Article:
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Derivation of kinetic energy

  1. Feb 23, 2012 #1
    Hi everyone,

    There are 2 things I do not understand in the derivation of kinetic energy from work:
    https://www.physicsforums.com/showthread.php?t=111162

    (1) W = [itex]\int[/itex][itex]\vec{F}[/itex](t).d[itex]\vec{r}[/itex](t)=

    (2) m.[itex]\int[/itex][itex]\frac{d\vec{v}(t)}{dt}[/itex].d[itex]\vec{r}[/itex](t)=

    (3) m.[itex]\int[/itex]d[itex]\vec{v}[/itex](t).[itex]\frac{d\vec{r}(t)}{dt}[/itex]=

    (4) [itex]\frac{m}{2}[/itex].(v(t1) - v(t0))[itex]^{2}[/itex]

    Question I: I don't understand why you can just change the division like that between (2) and (3). I know multiplication and division have the same order but they are calculated from left to right. So why can you do that from (2) to (3)?
    http://en.wikipedia.org/wiki/Order_of_operations

    Question II: I don't understand why the change in kinetic energy between t1 and t0 is sometimes written as [itex]\frac{1}{2}[/itex].m.v(t1)[itex]^{2}[/itex] - [itex]\frac{1}{2}[/itex].m.v(t0)[itex]^{2}[/itex]
    E.g. like in https://www.physicsforums.com/showthread.php?t=194461.

    After (4), it should be [itex]\frac{m}{2}[/itex].v(t1)[itex]^{2}[/itex] - m.v(t1).v(t0) + [itex]\frac{m}{2}[/itex].v(t0)[itex]^{2}[/itex] , right?
     
    Last edited: Feb 23, 2012
  2. jcsd
  3. Feb 23, 2012 #2

    Doc Al

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    Staff: Mentor

    No. Your step (4) is incorrect.
     
  4. Feb 23, 2012 #3
    I'm sorry, I don"t understand what I am doing wrong going from (3) to (4). Can you elaborate please?
     
  5. Feb 23, 2012 #4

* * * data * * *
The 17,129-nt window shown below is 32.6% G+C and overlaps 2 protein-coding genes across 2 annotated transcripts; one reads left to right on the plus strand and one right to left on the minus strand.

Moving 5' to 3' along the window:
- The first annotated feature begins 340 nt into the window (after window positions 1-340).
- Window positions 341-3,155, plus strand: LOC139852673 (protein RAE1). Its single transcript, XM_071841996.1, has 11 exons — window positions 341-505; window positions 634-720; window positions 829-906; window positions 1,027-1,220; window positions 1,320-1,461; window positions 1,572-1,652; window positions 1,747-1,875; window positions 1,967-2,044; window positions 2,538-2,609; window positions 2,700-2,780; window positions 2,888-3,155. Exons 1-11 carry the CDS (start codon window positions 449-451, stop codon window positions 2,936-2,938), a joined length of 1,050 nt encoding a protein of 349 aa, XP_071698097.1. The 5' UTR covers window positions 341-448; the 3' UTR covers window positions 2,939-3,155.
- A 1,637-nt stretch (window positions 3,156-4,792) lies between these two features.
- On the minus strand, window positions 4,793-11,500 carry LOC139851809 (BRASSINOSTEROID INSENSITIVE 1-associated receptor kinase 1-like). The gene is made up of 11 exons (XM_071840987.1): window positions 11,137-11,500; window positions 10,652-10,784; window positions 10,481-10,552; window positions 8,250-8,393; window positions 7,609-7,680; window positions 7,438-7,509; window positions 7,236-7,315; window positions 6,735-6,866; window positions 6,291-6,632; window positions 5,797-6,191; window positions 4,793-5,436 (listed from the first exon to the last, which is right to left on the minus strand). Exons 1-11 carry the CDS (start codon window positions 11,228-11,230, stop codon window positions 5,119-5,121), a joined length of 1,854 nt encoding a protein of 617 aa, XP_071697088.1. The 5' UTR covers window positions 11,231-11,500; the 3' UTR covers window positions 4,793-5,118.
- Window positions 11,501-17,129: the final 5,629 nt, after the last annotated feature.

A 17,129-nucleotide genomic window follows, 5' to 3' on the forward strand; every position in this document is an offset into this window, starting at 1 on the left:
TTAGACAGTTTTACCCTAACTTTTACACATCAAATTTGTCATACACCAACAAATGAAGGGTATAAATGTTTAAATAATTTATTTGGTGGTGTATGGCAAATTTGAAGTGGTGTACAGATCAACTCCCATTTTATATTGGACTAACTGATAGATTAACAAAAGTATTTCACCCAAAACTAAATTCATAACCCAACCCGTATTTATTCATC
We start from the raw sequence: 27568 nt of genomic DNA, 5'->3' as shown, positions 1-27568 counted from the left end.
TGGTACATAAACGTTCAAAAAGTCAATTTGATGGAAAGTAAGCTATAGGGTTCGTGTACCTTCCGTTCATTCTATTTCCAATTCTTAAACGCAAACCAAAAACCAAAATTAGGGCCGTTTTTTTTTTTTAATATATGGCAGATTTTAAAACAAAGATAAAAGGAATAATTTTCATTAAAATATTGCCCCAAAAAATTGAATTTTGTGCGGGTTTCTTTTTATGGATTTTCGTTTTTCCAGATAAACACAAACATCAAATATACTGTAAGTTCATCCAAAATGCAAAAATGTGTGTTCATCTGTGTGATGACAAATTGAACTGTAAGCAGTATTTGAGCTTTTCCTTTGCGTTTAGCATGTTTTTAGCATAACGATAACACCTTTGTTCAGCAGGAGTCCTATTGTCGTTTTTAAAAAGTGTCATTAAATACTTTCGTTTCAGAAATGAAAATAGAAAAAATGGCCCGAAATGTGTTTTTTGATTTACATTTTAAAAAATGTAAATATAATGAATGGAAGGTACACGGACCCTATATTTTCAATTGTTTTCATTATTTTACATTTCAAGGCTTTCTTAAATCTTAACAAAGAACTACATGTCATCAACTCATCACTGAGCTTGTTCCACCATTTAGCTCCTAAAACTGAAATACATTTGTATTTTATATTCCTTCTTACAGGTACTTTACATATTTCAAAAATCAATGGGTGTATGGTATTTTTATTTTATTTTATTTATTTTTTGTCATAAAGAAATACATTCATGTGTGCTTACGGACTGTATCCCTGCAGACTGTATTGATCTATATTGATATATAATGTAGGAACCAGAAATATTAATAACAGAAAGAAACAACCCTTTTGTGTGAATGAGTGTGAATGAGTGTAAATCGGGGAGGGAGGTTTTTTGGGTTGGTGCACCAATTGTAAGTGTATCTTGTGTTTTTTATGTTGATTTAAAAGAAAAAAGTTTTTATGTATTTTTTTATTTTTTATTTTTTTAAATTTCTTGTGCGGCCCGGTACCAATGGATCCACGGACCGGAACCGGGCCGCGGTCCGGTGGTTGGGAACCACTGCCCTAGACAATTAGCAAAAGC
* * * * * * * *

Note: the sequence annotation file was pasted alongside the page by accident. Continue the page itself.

Doc Al

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    Staff: Mentor

    ∫v dv = v2/2 → v12/2 - v02/2
     
  6. Feb 24, 2012 #5

    Philip Wood

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    Gold Member

    Re your QI...
    I respect your unwillingness to regard [itex]\frac{d\vec{v}}{dt}[/itex] as one thing divided by another, but you might be happier to do this with [itex]\frac{Δ\vec{v}}{Δt}[/itex], and then associate Δt with Δ[itex]\vec{r}[/itex] to make [itex]\vec{v}[/itex]. Only then take it to the limit.

    I don't suppose this is rigorously valid, but I suspect this is how a lot of physicists justify this sort of transposition.
     
  7. Feb 24, 2012 #6
    Thnx for your responses.
     
  8. Feb 25, 2012 #7
    Question I: Because a derivative is equivalent to a division of differentials. And then by usual algebraic rules you can move the denominator.

    Question II: It is not sometimes, but always, because that is the result of the integration of (3). You own result (4) is incorrect.
     
    Last edited: Feb 25, 2012
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